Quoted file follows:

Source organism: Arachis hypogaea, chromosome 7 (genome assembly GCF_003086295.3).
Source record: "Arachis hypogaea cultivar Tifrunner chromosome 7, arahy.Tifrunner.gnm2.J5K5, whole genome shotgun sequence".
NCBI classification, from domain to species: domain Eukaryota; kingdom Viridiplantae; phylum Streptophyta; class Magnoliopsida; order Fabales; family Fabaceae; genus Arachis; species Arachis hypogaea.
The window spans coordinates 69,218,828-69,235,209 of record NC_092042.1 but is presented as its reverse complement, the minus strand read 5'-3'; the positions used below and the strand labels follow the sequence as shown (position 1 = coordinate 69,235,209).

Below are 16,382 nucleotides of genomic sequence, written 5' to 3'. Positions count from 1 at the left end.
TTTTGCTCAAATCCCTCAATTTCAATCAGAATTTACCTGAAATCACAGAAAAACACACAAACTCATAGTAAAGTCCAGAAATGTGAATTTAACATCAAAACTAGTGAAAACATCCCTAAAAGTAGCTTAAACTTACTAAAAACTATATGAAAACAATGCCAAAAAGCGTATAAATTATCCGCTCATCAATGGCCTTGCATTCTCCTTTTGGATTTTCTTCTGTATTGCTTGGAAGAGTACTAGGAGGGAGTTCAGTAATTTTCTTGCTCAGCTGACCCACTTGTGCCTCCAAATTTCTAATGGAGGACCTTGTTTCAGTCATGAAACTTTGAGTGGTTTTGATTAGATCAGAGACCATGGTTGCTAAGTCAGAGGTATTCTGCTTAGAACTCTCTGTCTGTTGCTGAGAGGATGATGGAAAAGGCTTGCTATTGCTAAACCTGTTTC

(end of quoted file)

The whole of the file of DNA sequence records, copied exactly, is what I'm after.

Source organism: Arachis hypogaea, chromosome 7 (genome assembly GCF_003086295.3).
Source record: "Arachis hypogaea cultivar Tifrunner chromosome 7, arahy.Tifrunner.gnm2.J5K5, whole genome shotgun sequence".
NCBI classification, from domain to species: domain Eukaryota; kingdom Viridiplantae; phylum Streptophyta; class Magnoliopsida; order Fabales; family Fabaceae; genus Arachis; species Arachis hypogaea.
The window spans coordinates 69,218,828-69,235,209 of record NC_092042.1 but is presented as its reverse complement, the minus strand read 5'-3'; the positions used below and the strand labels follow the sequence as shown (position 1 = coordinate 69,235,209).

Below are 16,382 nucleotides of genomic sequence, written 5' to 3'. Positions count from 1 at the left end.
TTTTGCTCAAATCCCTCAATTTCAATCAGAATTTACCTGAAATCACAGAAAAACACACAAACTCATAGTAAAGTCCAGAAATGTGAATTTAACATCAAAACTAGTGAAAACATCCCTAAAAGTAGCTTAAACTTACTAAAAACTATATGAAAACAATGCCAAAAAGCGTATAAATTATCCGCTCATCAATGGCCTTGCATTCTCCTTTTGGATTTTCTTCTGTATTGCTTGGAAGAGTACTAGGAGGGAGTTCAGTAATTTTCTTGCTCAGCTGACCCACTTGTGCCTCCAAATTTCTAATGGAGGACCTTGTTTCAGTCATGAAACTTTGAGTGGTTTTGATTAGATCAGAGACCATGGTTGCTAAGTCAGAGGTATTCTGCTTAGAACTCTCTGTCTGTTGCTGAGAGGATGATGGAAAAGGCTTGCTATTGCTAAACCTGTTTC